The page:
And it’s a practice that is crucially about how we see. Or don’t see. In a culture dedicated to trashing nature we become eyewitnesses to events and images that pass us by. As in trauma, images don’t register anymore, yet they retain their potency. We sleepwalk through them. We not only see things that are “not there”(like afterimages), we don’t see things that are there. When we take a photo, what’s going on? Can our cognitive-perceptual capacities be embodied directly in the shoot? Or are we, in the act of taking the picture, cut-off from it? There is, as they say, a “disconnect”. In classical terms, the situation remains Orphic: too blind to see when we are whole, alert only as a rolling head. And what lies outside the nominal spatial ground of the photo itself?
These issues expand and radicalize Rosemary Laing’s take on the still photograph. Photography not just “sampling” the world, but a retroactive appreciation of this complexity in seeing it. Laing seeks a window onto perception doubling back on itself – something as old as the Shiva Sutra and as recent as Deleuze on cinema – as an ethical precondition for reparation.
The artist adds a phantasmatic dimension to her ambivalent images, and not without an aperçu of loss: loss of nature and country, loss of stillness, loss of language. Thus Laing talks of “ghost images” in her notes, “coming at us from the future” (rather than to the future). Interesting idea: a “beforeimage” rather than an “afterimage”; or a “beforeandafterimage”? (As if the present is not framed by the past and future; the present is a former future, and the past will occur in the future.)
Situated between what we see and what we think we see, between what’s there and the imperceptible, Laing adopts for effort and rush, a kind of proto-cinematic way of seeing. She refers specifically to the zoetrope (called a philosophical toy in the nineteenth century), with its stutter-step between movement and stillness, form and dissolution. Yet we are far from the mechanistic worldview of that century with its static retinal image seen in terms of hand-cranked machines. Our eyes move, and our bodies move, in a moving world. So Laing is using the zoetrope as a metaphor to allow play between the two types of time in the single photo: historical time (in registering the appearance of the world in a still image) and ecstatic time (in registering its immanence in the painterly effects). A stand of trees, or a bit of bush, appear to fuse, melt, disappear in a blur that suggests movement in the viewer (as from a car) where we join our duration with its duration. It’s a kind of virtuality (ideal and yet real) – this time-scale beneath the threshold of representation - that allows her to play between past and present, the absent and the arriving. There’s the trace of a branch, the gestures of leaf movement, the whoosh at ground-level, that retains its memory long enough to only then slowly give way to the next trace.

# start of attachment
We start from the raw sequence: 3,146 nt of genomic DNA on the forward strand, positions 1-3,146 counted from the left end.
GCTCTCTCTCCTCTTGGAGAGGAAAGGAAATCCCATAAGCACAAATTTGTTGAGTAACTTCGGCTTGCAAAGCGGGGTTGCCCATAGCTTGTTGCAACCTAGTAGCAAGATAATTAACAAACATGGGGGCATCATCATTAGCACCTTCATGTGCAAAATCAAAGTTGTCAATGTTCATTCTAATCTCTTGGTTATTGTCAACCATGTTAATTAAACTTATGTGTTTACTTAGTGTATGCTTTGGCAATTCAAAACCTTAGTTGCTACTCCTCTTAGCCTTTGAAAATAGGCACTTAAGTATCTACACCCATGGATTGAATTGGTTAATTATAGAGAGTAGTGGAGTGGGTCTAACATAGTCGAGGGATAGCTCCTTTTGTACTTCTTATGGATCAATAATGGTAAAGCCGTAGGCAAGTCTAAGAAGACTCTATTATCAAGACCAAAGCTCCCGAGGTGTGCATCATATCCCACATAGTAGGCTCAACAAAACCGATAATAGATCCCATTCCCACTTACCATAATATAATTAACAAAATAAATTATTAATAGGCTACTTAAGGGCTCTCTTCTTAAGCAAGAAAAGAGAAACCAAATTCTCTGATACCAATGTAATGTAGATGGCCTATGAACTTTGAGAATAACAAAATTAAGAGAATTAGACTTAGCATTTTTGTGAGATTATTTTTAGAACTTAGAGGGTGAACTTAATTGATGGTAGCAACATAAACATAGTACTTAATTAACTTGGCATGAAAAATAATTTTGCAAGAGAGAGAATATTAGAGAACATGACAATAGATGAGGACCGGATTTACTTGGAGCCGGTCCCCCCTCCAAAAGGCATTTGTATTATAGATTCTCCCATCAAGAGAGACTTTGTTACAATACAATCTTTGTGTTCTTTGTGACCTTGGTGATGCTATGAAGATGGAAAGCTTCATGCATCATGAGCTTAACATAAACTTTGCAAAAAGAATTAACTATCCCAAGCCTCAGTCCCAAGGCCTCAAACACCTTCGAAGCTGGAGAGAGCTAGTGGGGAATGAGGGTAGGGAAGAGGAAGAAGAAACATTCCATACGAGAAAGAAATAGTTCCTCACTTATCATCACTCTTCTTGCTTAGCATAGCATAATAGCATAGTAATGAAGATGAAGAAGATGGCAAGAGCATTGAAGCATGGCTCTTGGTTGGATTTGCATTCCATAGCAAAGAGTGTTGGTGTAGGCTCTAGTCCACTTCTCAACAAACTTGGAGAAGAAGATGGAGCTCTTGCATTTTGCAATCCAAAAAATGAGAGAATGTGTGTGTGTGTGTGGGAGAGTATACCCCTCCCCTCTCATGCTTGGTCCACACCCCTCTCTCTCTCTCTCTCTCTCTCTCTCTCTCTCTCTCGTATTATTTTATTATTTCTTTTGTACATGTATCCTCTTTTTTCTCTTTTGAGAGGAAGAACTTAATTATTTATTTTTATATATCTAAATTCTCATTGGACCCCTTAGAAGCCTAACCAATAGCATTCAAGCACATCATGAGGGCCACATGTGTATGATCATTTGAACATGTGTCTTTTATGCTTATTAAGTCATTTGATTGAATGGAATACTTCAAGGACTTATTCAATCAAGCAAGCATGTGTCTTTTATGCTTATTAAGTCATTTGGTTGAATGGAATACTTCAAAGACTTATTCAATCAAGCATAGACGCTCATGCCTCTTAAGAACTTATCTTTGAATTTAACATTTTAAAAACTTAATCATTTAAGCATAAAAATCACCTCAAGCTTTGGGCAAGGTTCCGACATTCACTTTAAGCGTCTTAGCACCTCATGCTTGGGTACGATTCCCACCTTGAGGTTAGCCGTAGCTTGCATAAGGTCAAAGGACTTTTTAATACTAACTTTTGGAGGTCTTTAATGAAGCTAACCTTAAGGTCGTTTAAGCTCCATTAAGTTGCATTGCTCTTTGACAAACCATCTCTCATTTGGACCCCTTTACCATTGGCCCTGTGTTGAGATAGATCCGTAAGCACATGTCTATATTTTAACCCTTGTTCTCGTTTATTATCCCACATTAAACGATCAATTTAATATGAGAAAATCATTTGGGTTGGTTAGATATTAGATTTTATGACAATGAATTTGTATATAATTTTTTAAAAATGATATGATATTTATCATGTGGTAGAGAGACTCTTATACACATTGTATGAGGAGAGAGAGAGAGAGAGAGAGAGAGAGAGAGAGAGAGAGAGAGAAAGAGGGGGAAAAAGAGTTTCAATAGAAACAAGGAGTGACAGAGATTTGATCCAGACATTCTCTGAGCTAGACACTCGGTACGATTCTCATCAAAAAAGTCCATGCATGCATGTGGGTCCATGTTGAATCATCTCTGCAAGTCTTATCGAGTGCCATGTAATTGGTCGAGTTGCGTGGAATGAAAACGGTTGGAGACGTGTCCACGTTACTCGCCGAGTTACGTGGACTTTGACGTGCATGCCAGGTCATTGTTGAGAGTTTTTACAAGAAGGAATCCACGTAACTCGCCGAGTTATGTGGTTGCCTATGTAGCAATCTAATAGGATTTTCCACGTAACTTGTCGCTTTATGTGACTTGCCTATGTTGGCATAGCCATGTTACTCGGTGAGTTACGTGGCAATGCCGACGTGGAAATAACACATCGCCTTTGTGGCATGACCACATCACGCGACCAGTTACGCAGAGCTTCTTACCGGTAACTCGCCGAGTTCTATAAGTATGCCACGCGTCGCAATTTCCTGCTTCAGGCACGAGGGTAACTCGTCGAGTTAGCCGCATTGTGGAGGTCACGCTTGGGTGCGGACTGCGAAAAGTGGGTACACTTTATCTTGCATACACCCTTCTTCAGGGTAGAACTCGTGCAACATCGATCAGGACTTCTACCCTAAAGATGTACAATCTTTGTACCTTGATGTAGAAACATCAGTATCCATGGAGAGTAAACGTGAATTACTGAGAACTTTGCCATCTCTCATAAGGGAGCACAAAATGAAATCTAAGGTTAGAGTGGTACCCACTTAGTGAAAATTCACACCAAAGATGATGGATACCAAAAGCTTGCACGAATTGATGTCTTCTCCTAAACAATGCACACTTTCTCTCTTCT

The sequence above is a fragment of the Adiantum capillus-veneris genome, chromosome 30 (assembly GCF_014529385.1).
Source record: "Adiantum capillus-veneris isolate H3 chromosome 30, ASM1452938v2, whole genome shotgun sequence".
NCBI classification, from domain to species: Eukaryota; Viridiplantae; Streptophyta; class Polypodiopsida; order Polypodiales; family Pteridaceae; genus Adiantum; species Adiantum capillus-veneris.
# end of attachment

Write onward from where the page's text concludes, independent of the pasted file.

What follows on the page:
The landscapes seem to belong to deep space-time. As the sumptuous dance of the trees takes form, to see is to feel-with, in these painterly effects, and it’s an entrée into the imperceptible. Laing doesn’t let go of this seeing well into the printing phase. Waves pass visibly across their surfaces. And I think the connection may be less with the zoetrope here than with the chronophotography of Etienne-Jules Marey, especially his Air Movement studies c. 1901, with its micro-observations of things hidden within movement and time, like the smooth prolonged trails of gases, and in volutes of smoke.
The compositional model is – oddly – Rubens. To choreograph the violence of effort and rush with thrilling visual rhythms – Laing went to Peter-Paul Rubens (The Abduction of the Daughters of Leucippus, 1617) not as the painter of fleshy nudes, but for the push-pull compositional energy that equivocates between violence and solicitude in the brothers, resistance and gratification in the sisters. Trees, take on shifting tones – ghostly shadows of bracken straw, blues and silvers, charcoal greys, even rust and russet with turquoise green skies – to uncover the turbulences beneath the surface. Some to the point of looking as if they’ve taken a blow to the solar plexus. Then Nature is reforged.
Laing seeks an aesthetic order parallel to the broken desire for an imagined wholeness: Asking for sublimation, asking why sublimation cannot be.
And in the mean time giving us a sustaining demonstration of sheer photographic bravura by simply asking the question.